Business investment spend may still drag  

As far as business investment spending is concerned little seems to have changed since the RBA commented that it remains the main drag on spending in the economy. If anything, the concerns about softer growth in China reinforce the negative forces making Australian businesses reluctant to invest.

We expect RBA to revise down economic forecasts 

At its next policy meeting in early August the RBA will brief its board members about its latest set of economic forecasts that will be published three days later in the regular quarterly Monetary Policy Statement. As we point out above, the RBA will probably need to make at the very least a downward adjustment to its assessment of household spending growth. It is hard to see any compensating positives to the growth forecasts. The business investment spending outlook is likely to be at least as dour as in the RBA’s previous set of forecasts and bright spot of export growth has taken a markedly weaker turn of late. Inflation still looks to be very well contained too, although confirmation is still needed in the Q2 CPI report due later this month.

…and to cut cash rate in August

All told it is hard to escape the conclusion that it will be clearer in early August than it was in June and July that demand needs more assistance. We expect the RBA will respond by cutting the cash rate another 25bps to 1.75% in early August. While silence about contributions to spending in yesterday’s RBA statement was not golden, implying concern about a softer tone in the economy, it may at least mean a market friendly response in a few weeks time with another rate cut more likely than is perhaps recognised by many.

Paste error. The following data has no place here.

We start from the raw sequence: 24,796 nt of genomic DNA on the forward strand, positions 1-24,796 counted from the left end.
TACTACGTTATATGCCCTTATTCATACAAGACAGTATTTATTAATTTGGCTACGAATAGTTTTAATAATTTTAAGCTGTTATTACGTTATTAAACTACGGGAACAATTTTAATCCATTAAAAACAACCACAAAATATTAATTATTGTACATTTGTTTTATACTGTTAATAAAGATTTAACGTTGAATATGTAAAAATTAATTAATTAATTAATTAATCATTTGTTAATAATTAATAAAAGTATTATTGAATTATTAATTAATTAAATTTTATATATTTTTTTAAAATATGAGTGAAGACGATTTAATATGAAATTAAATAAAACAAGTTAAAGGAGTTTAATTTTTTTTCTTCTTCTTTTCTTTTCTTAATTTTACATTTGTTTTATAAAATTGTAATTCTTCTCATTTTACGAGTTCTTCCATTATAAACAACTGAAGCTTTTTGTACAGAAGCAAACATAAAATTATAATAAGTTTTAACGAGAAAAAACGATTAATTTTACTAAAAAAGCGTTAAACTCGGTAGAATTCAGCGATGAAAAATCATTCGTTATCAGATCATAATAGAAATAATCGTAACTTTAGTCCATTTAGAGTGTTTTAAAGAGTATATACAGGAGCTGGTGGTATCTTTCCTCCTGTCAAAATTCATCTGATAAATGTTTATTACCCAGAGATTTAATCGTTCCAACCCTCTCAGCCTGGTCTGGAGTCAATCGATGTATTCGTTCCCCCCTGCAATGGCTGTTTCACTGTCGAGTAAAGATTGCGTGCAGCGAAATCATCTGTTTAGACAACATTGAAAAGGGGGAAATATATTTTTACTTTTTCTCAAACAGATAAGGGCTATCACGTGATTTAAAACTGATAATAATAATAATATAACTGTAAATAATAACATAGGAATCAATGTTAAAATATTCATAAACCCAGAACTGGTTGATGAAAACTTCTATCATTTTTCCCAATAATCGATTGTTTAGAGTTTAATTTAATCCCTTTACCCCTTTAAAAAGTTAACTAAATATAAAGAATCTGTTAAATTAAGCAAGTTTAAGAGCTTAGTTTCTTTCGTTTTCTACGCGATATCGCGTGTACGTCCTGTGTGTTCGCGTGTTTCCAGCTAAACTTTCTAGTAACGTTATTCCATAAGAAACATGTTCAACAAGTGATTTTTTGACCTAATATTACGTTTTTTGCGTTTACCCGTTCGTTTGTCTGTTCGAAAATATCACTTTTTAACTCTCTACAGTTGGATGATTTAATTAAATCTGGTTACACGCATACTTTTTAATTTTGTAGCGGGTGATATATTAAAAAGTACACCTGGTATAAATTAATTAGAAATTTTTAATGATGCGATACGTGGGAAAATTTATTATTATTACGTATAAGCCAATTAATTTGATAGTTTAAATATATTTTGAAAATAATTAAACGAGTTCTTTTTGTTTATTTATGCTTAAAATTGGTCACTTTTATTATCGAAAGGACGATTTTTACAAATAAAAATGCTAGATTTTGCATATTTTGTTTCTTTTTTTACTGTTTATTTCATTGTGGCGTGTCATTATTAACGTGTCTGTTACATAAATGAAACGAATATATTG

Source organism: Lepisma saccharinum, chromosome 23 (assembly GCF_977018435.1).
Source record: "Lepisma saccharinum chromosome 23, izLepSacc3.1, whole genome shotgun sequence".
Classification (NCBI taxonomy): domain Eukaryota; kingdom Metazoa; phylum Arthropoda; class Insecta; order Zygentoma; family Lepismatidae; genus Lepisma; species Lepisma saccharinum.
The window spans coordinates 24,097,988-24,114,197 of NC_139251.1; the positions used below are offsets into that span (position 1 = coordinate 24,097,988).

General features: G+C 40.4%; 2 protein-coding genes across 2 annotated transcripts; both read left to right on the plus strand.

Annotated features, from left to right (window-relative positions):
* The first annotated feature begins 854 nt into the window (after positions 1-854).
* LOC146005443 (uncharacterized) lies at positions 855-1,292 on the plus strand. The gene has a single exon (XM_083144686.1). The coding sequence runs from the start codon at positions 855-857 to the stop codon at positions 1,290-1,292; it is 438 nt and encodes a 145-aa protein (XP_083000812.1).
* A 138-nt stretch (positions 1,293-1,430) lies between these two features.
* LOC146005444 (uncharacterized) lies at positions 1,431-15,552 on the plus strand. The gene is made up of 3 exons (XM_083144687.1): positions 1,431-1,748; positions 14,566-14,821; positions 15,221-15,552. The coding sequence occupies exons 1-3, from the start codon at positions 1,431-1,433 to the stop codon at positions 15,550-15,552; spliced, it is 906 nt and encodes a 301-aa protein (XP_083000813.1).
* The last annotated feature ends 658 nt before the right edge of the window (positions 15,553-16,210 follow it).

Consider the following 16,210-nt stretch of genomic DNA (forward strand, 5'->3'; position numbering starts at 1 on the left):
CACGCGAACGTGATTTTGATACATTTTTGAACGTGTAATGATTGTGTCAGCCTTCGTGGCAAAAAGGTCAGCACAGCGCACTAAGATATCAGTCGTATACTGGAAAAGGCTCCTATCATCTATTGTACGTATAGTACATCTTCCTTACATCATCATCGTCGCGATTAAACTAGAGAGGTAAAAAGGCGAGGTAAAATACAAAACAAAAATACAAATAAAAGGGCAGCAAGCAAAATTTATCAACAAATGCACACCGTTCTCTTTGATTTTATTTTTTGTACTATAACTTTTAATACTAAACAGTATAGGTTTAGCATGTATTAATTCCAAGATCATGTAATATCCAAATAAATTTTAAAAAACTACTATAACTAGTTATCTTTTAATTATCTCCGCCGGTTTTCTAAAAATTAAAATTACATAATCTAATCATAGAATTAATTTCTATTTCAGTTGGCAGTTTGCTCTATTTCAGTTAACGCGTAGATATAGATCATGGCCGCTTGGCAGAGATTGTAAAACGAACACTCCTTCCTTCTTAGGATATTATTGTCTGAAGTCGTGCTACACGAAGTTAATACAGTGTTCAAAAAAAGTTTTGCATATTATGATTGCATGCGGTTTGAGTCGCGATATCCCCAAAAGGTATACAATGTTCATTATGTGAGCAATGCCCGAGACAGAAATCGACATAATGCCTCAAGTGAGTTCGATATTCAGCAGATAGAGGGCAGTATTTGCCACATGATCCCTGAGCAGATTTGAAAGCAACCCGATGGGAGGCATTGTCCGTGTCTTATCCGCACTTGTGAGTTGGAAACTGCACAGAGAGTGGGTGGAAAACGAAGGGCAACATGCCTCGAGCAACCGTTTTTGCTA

About the Author

Stephen Roberts is Altair’s Chief Economist and provides Altair’s team with a comprehensive review and outlook of macro-economic factors likely to influence financial markets.

Stephen is an economist and investment strategist who has worked for over 40 years in the finance industry with extensive experience in banking, broking and funds management.  

During his career Stephen has been Australian Chief Economist for SBC, Fay Richwhite, Equitilink, UBS, Grange Securities, Lehman Brothers and Nomura. He has also worked as a portfolio manager specialising in strategic asset allocation overlays for Westpac Investment Management, Sagitta and BT.  In addition, Stephen was a contributing author to the Campbell Committee Report relating to the conduct of monetary policy, foreign exchange controls and floating the Australian dollar.


[Altair Economic Insights 8 July 2015_weekly.pdf]

Altair Asset Management
Altair Asset Management

Altair Asset Management (Altair) is a high conviction, active Australian equities manager whose investment philosophy is based on understanding the drivers and impact of change. Altair applies macro thematic research to uncover trends which are...